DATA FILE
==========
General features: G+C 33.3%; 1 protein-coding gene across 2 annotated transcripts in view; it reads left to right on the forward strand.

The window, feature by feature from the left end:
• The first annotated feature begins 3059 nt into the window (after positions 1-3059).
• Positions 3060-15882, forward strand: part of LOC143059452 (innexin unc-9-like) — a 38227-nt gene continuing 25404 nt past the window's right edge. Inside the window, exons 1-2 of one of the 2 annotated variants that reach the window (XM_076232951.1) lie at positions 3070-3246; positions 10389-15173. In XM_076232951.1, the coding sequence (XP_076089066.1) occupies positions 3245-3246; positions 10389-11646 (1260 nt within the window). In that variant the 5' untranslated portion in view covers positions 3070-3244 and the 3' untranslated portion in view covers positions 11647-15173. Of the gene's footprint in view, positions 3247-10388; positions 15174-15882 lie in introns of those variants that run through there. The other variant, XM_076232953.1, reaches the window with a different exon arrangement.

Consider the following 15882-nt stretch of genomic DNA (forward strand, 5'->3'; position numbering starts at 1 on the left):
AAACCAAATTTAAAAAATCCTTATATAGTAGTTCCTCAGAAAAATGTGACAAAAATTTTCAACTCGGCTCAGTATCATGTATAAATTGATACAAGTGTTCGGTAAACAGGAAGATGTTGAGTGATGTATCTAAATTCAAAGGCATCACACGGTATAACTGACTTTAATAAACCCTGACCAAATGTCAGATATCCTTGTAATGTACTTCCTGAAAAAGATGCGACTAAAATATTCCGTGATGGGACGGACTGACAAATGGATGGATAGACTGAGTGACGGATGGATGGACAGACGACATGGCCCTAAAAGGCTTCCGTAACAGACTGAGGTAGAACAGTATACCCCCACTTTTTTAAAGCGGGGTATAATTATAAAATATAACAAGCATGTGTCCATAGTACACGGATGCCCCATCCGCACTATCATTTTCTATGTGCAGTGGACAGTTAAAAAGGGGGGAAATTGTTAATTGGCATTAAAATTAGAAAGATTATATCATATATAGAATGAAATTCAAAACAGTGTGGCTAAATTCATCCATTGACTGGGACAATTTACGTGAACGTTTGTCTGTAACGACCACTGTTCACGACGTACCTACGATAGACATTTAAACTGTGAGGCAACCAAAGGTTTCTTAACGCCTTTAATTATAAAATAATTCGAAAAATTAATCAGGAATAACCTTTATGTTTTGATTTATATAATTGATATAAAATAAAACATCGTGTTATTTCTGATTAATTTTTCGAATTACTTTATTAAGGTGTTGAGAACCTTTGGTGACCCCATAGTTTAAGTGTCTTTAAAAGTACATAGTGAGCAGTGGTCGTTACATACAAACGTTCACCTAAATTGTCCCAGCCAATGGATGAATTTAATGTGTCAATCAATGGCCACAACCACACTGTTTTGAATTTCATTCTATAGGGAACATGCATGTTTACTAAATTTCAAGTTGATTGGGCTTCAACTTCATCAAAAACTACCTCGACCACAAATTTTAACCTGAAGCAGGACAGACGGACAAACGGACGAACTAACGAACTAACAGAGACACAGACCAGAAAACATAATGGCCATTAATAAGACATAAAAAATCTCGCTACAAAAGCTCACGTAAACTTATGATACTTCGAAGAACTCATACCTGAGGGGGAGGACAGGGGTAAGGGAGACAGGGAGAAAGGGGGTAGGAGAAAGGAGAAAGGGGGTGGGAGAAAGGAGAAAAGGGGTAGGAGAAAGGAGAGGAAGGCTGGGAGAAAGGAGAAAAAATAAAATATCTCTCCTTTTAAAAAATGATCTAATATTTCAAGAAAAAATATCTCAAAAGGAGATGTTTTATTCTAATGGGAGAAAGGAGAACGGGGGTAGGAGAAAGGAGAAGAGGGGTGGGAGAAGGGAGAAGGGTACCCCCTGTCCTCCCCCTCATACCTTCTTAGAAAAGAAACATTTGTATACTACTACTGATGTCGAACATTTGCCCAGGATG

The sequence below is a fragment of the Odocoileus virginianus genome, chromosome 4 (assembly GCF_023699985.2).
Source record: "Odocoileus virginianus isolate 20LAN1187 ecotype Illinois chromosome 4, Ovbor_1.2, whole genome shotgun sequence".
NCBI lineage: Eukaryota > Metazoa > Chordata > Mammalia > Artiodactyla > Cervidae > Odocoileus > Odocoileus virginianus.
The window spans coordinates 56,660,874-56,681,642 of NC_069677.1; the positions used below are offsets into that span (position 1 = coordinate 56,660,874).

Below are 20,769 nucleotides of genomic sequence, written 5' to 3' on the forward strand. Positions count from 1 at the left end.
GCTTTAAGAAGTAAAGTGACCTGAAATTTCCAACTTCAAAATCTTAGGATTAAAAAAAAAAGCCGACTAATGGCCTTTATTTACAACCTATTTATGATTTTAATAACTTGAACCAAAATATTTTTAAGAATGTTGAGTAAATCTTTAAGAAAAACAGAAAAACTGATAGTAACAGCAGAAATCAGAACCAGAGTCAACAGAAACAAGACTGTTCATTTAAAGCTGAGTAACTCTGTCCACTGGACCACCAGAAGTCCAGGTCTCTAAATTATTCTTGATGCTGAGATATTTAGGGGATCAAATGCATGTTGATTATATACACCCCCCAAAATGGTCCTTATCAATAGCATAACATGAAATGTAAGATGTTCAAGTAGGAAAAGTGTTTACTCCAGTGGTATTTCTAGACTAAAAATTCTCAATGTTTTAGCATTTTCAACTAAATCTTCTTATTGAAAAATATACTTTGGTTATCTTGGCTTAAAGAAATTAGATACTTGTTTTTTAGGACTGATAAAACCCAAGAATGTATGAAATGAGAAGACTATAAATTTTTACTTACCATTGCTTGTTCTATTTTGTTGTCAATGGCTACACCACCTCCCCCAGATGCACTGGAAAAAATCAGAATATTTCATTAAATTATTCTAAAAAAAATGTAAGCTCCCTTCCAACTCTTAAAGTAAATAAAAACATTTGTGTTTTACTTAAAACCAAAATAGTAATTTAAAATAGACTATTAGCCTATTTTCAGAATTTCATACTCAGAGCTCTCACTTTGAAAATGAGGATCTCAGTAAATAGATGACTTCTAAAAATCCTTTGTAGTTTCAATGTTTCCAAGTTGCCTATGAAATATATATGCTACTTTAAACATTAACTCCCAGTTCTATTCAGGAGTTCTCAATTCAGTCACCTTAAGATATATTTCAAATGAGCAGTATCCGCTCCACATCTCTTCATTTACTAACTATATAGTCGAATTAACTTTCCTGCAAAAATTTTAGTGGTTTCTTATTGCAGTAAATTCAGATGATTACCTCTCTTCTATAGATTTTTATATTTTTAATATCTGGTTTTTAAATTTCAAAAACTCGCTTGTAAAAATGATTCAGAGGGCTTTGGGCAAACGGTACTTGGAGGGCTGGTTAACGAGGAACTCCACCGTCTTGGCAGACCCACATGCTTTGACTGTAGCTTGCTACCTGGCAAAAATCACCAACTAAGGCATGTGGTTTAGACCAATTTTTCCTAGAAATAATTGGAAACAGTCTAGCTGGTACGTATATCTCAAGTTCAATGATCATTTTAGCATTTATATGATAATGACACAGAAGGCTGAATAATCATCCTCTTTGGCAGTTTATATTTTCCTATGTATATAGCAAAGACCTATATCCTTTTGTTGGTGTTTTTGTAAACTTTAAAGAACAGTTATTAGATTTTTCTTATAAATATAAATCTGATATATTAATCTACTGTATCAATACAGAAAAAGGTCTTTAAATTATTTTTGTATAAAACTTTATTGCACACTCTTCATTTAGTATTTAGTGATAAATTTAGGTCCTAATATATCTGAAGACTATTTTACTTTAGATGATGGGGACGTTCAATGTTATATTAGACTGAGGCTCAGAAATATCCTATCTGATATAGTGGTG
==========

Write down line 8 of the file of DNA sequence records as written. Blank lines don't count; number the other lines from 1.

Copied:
Source record: "Odocoileus virginianus isolate 20LAN1187 ecotype Illinois chromosome 4, Ovbor_1.2, whole genome shotgun sequence".